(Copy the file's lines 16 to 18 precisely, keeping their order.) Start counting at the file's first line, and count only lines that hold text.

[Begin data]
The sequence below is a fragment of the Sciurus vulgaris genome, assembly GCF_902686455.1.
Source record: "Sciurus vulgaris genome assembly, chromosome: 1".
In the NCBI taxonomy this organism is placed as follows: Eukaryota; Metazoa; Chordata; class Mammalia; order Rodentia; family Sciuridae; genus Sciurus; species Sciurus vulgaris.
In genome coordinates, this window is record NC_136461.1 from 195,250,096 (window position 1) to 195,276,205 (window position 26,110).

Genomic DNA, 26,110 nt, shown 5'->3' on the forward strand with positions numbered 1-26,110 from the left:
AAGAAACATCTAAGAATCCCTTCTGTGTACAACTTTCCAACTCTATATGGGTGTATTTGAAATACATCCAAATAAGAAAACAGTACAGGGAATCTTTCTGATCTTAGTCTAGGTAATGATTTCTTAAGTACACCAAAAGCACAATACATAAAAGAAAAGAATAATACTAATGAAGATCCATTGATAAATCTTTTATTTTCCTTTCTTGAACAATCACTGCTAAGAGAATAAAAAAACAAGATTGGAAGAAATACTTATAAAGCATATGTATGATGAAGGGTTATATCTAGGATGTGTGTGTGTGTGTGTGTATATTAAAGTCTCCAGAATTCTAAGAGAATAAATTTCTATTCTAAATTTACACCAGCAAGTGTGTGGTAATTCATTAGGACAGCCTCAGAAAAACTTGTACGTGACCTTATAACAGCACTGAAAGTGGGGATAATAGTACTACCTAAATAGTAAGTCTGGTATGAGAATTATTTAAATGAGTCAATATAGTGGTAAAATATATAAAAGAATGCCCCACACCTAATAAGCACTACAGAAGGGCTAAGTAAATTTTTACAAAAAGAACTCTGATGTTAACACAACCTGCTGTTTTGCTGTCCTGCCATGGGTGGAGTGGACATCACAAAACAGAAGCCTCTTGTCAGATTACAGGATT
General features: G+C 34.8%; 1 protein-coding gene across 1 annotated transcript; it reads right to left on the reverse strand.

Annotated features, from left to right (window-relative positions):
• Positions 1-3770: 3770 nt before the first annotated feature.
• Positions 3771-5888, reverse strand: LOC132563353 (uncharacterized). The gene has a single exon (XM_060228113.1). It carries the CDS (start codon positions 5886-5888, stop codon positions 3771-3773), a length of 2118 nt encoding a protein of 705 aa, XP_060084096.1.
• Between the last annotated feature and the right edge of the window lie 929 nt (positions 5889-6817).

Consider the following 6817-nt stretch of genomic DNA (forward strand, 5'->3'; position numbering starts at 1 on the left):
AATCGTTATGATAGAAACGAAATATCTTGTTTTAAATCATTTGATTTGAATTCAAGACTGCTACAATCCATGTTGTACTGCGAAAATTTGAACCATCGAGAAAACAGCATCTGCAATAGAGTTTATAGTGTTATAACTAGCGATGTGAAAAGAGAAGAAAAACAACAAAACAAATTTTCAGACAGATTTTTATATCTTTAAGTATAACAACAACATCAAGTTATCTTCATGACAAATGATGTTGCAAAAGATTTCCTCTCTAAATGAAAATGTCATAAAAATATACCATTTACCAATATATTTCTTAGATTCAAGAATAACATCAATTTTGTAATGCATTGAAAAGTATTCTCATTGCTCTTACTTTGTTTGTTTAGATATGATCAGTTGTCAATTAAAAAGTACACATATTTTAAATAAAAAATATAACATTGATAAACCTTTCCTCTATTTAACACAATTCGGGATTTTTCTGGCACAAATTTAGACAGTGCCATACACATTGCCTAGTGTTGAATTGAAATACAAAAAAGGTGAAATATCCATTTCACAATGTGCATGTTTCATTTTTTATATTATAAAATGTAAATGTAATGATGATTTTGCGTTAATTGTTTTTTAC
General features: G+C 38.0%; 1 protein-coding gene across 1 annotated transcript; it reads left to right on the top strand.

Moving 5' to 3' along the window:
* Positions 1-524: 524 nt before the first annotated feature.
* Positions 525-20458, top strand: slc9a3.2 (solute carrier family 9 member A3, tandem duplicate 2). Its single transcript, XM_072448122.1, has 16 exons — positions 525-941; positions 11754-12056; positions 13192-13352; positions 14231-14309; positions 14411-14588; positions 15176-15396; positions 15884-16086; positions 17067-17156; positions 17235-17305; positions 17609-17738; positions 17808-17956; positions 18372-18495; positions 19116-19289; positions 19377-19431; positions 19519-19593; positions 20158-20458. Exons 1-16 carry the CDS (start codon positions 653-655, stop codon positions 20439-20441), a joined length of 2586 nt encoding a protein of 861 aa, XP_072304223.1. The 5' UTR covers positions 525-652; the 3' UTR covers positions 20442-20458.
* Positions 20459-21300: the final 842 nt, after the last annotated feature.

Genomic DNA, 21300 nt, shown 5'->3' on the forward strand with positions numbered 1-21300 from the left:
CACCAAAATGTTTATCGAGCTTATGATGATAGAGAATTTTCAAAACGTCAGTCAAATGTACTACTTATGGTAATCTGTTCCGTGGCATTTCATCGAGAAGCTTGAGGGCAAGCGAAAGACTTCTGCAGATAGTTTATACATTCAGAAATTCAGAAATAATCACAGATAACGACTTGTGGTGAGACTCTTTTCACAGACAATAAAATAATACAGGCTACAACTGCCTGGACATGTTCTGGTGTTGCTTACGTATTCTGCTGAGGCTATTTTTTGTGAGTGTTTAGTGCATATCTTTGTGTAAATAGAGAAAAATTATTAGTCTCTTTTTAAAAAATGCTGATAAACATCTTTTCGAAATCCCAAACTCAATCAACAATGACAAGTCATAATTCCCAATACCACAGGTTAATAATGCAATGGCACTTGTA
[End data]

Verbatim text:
* Positions 1-524: 524 nt before the first annotated feature.
* Positions 525-20458, top strand: slc9a3.2 (solute carrier family 9 member A3, tandem duplicate 2). Its single transcript, XM_072448122.1, has 16 exons — positions 525-941; positions 11754-12056; positions 13192-13352; positions 14231-14309; positions 14411-14588; positions 15176-15396; positions 15884-16086; positions 17067-17156; positions 17235-17305; positions 17609-17738; positions 17808-17956; positions 18372-18495; positions 19116-19289; positions 19377-19431; positions 19519-19593; positions 20158-20458. Exons 1-16 carry the CDS (start codon positions 653-655, stop codon positions 20439-20441), a joined length of 2586 nt encoding a protein of 861 aa, XP_072304223.1. The 5' UTR covers positions 525-652; the 3' UTR covers positions 20442-20458.
* Positions 20459-21300: the final 842 nt, after the last annotated feature.